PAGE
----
On 8/21/2013 2:42 PM, Quentin Anciaux wrote:
Ok, and I'm fascinated by the question of why we haven't found viable
algorithms in that class yet -- although we know has a fact that it
must exist, because our brains contain it.
We haven't proved our brain is computational in nature, if we had, then we would had
proven computationalism to be true... it's not the case. Maybe our brain has some non
computational shortcut for that, maybe that's why AI is not possible, maybe our brain
has this "realness" ingredient that computations alone lack. I'm not saying AI is not
possible, I'm just saying we haven't proved that "our brains contain it".
There's another possibility: That our brains are computational in nature, but that they
also depend on interactions with the environment (not necessarily quantum entanglement,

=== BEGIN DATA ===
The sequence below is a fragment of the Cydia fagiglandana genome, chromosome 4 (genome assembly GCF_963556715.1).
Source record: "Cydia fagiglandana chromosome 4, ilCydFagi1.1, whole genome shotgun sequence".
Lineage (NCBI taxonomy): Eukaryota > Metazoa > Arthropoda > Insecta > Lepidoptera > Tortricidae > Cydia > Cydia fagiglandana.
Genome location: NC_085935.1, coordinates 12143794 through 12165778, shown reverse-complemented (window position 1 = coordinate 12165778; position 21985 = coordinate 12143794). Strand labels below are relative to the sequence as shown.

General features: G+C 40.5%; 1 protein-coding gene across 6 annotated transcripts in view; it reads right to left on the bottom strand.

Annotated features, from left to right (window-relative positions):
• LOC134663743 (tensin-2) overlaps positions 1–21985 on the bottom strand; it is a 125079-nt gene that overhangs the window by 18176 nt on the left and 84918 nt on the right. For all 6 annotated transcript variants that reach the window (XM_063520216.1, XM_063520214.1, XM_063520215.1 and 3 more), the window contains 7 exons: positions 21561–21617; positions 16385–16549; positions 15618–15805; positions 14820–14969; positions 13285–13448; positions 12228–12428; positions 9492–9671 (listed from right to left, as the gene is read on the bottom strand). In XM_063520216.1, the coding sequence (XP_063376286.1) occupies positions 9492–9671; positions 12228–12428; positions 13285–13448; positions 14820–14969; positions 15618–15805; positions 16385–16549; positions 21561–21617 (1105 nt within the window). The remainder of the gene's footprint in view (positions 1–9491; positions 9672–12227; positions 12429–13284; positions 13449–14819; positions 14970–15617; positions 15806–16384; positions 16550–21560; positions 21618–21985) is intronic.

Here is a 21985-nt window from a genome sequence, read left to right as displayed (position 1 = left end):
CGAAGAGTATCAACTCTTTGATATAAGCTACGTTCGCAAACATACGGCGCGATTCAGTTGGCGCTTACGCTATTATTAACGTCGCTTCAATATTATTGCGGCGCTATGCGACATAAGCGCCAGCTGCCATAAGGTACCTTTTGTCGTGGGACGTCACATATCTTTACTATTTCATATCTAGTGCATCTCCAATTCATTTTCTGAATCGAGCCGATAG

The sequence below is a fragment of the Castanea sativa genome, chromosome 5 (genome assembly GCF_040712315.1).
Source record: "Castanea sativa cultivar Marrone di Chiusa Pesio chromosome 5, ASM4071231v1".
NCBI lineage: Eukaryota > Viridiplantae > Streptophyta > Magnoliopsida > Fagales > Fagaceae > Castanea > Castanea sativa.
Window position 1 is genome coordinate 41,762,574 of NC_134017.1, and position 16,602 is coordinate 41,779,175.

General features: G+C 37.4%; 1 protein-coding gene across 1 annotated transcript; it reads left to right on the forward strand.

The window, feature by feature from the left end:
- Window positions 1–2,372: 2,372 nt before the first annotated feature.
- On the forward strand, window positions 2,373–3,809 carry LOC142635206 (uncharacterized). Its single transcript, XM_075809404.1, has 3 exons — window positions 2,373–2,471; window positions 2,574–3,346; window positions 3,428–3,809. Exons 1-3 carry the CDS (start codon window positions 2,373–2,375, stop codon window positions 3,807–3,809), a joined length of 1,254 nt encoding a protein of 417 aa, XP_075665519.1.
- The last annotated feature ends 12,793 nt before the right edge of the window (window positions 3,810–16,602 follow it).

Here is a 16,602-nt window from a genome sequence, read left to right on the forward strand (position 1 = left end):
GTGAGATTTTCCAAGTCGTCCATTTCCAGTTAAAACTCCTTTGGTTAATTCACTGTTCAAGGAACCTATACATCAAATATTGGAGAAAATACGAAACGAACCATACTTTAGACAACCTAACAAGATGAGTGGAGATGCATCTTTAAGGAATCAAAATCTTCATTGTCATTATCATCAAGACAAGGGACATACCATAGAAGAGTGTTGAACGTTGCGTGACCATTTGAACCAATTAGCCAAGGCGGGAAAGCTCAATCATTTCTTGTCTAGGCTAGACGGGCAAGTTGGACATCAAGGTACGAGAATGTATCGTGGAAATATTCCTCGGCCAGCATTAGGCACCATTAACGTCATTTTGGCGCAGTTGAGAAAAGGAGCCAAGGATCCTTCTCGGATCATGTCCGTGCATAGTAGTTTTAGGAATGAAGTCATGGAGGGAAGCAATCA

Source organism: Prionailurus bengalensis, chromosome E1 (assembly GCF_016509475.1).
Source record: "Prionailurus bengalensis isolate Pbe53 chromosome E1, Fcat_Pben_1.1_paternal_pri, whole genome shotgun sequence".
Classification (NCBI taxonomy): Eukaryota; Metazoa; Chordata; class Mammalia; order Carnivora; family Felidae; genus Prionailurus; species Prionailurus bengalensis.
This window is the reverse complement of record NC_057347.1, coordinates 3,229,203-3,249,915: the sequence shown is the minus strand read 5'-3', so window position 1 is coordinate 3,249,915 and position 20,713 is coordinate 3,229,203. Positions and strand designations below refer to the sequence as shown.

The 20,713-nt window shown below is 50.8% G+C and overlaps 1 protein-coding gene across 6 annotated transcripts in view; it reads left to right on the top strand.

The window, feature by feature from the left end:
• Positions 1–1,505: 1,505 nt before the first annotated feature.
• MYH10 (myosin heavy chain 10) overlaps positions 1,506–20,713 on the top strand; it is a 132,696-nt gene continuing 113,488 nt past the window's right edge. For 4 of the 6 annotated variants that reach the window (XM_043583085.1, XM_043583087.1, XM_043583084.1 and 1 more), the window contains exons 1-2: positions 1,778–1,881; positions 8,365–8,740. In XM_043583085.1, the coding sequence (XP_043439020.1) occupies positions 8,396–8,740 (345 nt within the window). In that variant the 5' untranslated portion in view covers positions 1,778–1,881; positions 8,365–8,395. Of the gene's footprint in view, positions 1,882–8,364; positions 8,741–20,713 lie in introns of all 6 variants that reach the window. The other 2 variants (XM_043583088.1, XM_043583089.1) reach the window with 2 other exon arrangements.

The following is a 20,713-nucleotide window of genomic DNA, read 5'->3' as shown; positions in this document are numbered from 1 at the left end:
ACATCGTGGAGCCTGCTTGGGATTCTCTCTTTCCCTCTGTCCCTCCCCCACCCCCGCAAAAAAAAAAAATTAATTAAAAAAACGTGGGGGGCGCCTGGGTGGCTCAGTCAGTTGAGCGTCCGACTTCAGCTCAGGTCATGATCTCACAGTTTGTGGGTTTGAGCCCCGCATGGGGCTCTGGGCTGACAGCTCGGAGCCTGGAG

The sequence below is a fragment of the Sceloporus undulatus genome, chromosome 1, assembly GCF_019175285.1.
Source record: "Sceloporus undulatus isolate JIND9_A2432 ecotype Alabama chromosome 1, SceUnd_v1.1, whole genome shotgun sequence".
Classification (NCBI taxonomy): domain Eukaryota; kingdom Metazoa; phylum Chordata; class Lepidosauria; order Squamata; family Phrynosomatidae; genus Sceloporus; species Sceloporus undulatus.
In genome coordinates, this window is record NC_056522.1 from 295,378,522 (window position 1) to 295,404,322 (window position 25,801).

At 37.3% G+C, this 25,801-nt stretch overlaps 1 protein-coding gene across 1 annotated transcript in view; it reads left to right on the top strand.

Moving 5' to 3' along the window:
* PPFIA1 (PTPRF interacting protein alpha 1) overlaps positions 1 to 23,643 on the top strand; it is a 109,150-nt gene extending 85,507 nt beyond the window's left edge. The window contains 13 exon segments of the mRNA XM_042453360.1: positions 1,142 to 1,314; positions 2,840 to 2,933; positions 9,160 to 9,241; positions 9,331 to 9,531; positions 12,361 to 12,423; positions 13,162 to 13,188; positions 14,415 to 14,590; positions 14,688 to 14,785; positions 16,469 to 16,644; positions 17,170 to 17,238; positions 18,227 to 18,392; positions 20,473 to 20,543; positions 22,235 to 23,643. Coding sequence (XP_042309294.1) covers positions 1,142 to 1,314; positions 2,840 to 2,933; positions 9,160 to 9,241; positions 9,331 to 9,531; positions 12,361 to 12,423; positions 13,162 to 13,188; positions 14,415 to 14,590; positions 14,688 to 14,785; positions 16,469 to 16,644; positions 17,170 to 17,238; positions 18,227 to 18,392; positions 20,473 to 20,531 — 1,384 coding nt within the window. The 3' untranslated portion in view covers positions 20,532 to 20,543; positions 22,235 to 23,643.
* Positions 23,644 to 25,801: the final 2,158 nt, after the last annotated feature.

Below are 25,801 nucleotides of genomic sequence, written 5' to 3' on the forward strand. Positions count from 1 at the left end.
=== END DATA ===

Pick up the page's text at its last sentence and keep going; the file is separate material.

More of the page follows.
but possibly). When Bruno has proposed replacing neurons with equivalent input-output
circuits I have objected that while it might still in most cases compute the same function
there are likely to be exceptional cases involving external (to the brain) events that
would cause it to be different. This wouldn't prevent AI, but it would prevent exact
duplication and hence throw doubt on ideas of duplication experiments and FPI.
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